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Does the "happy-productive worker" thesis apply to managers?
journal contributionposted on 2019-11-27, 00:00 authored by Peter HosiePeter Hosie, P Sevastos
Purpose - The purpose of this paper is to emanate from an enduring stream of research into individual performance and organisational productivity where happy employees are believed to perform better. Decades of research have been unable to establish a strong link between workplace happiness and performance. A variation on the enduring employee happiness-productivity debate is evolving the "happy-performing managers" proposition. Design/methodology/ approach - An empirical investigation reports on the impact of two important aspects of job happiness - self-rated affective wellbeing and intrinsic job satisfaction - on superiors' ratings of managers' contextual and task performance. An ancillary methodological objective of the study is to establish the structure of managers' performance. Findings - A partial model of managers' affective wellbeing, intrinsic job satisfaction and performance contributed an understanding to how specific indicators of affective wellbeing and intrinsic job satisfaction predict certain dimensions of managers' performance. Practical implications - Changes in the workplace emphasises are needed to ensure managers can retain and improve their positive affective wellbeing by working smarter and faster, rather than harder and longer. Originality/value - A contribution of this paper is to provide qualified support for the "happy-performing managers" proposition by linking the conceptual bases relating to managers' affective wellbeing, intrinsic job satisfaction and to their performance. These findings progress the debate as to how work might be structured to improve managers' affective wellbeing and consequently their performance. Perhaps, it is timely to consider moving away from the negative forms of psychology and affirm managers' future by embracing the "happy-performing managers" proposition. © Emerald Group Publishing Limited.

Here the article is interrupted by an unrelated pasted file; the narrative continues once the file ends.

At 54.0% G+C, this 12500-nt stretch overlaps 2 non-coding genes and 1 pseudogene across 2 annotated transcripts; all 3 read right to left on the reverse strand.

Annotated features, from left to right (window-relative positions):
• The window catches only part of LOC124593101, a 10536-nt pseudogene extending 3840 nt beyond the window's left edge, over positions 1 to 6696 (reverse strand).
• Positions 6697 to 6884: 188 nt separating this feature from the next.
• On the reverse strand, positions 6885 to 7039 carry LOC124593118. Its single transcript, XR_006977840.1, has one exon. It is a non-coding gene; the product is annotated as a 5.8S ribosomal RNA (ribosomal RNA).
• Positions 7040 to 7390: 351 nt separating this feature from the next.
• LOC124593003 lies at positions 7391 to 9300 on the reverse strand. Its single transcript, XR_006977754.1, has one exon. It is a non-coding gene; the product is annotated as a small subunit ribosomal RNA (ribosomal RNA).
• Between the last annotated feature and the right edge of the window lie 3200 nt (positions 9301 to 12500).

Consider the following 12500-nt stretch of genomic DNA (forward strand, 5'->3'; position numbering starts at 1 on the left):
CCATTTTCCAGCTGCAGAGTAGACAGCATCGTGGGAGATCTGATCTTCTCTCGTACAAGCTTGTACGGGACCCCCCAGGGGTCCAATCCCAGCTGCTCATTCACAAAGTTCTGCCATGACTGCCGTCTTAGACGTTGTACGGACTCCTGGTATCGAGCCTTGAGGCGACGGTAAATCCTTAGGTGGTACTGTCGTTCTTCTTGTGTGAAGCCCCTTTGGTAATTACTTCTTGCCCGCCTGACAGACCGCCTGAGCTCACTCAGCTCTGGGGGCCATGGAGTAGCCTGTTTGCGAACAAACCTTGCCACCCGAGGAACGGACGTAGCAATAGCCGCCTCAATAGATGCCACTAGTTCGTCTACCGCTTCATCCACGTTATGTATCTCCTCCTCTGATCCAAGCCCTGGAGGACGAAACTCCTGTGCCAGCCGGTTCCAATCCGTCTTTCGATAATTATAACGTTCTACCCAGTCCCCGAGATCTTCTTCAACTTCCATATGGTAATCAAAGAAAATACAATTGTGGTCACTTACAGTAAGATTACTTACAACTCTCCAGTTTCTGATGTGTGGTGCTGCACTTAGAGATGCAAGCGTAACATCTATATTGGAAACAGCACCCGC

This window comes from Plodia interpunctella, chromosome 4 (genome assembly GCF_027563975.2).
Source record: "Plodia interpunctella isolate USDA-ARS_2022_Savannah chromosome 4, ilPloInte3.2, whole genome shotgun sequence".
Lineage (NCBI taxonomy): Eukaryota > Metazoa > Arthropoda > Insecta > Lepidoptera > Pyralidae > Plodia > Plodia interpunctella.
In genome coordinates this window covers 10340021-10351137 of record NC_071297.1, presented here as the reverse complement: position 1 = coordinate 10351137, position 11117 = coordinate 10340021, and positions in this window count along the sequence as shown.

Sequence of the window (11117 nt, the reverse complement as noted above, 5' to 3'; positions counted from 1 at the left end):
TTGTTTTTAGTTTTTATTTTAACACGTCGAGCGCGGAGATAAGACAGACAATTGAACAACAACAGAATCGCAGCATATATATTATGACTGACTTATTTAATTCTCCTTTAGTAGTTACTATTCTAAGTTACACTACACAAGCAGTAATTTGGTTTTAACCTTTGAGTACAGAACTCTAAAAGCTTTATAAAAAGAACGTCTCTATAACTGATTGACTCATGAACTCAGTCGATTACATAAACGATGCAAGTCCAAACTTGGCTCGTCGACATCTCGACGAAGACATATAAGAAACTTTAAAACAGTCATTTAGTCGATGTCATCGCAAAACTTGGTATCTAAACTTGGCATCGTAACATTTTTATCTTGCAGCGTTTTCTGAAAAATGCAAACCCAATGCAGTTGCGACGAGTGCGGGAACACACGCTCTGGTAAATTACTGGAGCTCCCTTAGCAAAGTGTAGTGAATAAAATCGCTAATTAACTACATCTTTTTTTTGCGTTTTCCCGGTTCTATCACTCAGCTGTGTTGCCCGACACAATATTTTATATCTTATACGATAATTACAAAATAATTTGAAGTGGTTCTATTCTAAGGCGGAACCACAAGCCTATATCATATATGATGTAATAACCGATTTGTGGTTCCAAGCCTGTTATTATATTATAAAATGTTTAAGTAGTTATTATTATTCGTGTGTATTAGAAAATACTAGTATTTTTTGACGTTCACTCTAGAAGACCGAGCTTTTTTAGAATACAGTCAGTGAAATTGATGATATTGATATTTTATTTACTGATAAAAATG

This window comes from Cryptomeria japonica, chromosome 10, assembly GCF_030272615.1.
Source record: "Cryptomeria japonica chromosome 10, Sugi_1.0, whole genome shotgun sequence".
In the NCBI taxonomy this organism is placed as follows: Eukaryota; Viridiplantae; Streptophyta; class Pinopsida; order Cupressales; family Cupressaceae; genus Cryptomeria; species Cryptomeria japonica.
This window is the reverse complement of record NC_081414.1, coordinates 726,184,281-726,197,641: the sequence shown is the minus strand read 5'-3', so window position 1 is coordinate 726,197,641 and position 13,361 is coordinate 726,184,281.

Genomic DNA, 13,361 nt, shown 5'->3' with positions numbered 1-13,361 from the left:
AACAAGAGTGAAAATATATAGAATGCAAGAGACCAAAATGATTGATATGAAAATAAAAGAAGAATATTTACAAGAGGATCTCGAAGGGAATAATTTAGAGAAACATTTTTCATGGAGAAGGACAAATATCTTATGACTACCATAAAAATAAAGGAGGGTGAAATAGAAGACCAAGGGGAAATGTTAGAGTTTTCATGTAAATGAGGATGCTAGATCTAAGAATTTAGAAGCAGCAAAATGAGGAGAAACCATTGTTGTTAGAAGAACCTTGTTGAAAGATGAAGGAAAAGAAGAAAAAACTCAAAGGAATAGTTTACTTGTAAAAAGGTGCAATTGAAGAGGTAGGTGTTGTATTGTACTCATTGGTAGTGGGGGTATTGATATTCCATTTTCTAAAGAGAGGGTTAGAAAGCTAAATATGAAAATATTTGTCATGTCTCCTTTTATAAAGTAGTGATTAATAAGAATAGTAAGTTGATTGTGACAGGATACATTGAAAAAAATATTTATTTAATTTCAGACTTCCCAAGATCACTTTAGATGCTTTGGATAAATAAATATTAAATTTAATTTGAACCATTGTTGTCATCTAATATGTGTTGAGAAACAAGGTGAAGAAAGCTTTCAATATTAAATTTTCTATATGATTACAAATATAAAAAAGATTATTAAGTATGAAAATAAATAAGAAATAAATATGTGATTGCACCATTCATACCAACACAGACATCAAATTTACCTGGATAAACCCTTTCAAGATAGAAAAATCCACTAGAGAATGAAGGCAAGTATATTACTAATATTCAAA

Number of Pages30